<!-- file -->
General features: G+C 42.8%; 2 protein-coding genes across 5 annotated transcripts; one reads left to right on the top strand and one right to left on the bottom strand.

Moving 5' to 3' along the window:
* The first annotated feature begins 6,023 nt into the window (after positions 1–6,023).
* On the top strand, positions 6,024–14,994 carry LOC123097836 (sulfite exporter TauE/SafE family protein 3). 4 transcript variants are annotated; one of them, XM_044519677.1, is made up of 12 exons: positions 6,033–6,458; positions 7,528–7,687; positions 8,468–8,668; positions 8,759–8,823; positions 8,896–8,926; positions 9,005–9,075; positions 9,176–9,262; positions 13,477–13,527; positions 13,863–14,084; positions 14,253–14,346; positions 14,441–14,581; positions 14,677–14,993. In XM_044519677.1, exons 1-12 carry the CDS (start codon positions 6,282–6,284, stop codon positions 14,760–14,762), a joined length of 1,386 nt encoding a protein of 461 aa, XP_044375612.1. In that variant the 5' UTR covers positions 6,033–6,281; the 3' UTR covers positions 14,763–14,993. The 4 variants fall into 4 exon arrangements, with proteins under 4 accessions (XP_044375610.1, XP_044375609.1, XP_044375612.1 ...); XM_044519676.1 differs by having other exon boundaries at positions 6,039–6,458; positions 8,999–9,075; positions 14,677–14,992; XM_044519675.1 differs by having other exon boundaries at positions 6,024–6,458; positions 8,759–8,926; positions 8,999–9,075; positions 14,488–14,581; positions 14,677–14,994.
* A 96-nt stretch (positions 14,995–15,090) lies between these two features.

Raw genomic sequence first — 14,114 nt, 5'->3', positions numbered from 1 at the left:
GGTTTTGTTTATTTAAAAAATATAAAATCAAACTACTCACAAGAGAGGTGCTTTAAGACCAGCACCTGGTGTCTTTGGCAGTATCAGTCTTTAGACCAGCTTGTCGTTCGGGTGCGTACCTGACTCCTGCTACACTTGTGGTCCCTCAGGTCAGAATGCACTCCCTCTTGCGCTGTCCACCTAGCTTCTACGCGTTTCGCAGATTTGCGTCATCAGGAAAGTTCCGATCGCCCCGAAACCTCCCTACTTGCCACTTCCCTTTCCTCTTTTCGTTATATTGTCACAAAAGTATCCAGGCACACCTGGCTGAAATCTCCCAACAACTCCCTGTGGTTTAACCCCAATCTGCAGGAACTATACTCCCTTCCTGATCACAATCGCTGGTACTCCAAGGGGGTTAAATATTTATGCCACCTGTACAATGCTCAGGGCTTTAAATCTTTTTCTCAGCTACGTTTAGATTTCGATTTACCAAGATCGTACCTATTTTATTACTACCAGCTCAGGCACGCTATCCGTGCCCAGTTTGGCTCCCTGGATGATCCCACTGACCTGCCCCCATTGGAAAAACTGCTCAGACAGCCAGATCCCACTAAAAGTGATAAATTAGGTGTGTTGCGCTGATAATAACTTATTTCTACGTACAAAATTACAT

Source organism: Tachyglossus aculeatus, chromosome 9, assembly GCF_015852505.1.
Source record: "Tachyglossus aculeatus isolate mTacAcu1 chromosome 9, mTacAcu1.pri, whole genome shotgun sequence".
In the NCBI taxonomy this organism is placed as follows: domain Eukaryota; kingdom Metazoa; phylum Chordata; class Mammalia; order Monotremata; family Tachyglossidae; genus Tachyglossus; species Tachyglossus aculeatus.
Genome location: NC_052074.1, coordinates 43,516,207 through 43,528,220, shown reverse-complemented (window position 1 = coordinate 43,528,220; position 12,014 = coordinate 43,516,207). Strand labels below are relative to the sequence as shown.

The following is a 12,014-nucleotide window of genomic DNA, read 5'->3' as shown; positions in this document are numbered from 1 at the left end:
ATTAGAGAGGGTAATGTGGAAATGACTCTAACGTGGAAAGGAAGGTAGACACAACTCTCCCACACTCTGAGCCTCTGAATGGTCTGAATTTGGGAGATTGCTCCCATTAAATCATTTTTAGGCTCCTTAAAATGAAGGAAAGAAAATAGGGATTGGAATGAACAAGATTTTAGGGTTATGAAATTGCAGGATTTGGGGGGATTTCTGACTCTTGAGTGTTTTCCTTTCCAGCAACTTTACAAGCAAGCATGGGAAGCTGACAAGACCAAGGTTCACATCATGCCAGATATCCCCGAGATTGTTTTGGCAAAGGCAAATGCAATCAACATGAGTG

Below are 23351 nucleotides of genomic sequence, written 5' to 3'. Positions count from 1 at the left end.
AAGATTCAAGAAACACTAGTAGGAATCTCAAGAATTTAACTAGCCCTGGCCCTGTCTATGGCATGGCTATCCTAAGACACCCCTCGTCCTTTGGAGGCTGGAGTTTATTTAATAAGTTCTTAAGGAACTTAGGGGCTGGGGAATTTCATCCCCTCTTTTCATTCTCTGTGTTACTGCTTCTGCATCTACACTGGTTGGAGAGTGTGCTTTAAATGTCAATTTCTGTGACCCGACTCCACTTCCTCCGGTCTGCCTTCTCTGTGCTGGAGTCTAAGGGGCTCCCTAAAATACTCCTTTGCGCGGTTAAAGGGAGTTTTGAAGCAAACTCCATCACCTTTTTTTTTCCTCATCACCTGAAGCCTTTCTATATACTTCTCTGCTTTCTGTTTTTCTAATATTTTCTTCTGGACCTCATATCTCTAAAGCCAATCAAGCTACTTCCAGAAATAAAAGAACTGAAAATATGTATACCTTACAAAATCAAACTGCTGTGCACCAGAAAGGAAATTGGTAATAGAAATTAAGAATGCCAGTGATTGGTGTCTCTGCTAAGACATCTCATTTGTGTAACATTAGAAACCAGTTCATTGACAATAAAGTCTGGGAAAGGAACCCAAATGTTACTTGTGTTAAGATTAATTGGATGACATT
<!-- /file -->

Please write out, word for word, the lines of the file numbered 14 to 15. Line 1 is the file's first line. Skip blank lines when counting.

Below are 23351 nucleotides of genomic sequence, written 5' to 3'. Positions count from 1 at the left end.
AAGATTCAAGAAACACTAGTAGGAATCTCAAGAATTTAACTAGCCCTGGCCCTGTCTATGGCATGGCTATCCTAAGACACCCCTCGTCCTTTGGAGGCTGGAGTTTATTTAATAAGTTCTTAAGGAACTTAGGGGCTGGGGAATTTCATCCCCTCTTTTCATTCTCTGTGTTACTGCTTCTGCATCTACACTGGTTGGAGAGTGTGCTTTAAATGTCAATTTCTGTGACCCGACTCCACTTCCTCCGGTCTGCCTTCTCTGTGCTGGAGTCTAAGGGGCTCCCTAAAATACTCCTTTGCGCGGTTAAAGGGAGTTTTGAAGCAAACTCCATCACCTTTTTTTTTCCTCATCACCTGAAGCCTTTCTATATACTTCTCTGCTTTCTGTTTTTCTAATATTTTCTTCTGGACCTCATATCTCTAAAGCCAATCAAGCTACTTCCAGAAATAAAAGAACTGAAAATATGTATACCTTACAAAATCAAACTGCTGTGCACCAGAAAGGAAATTGGTAATAGAAATTAAGAATGCCAGTGATTGGTGTCTCTGCTAAGACATCTCATTTGTGTAACATTAGAAACCAGTTCATTGACAATAAAGTCTGGGAAAGGAACCCAAATGTTACTTGTGTTAAGATTAATTGGATGACATT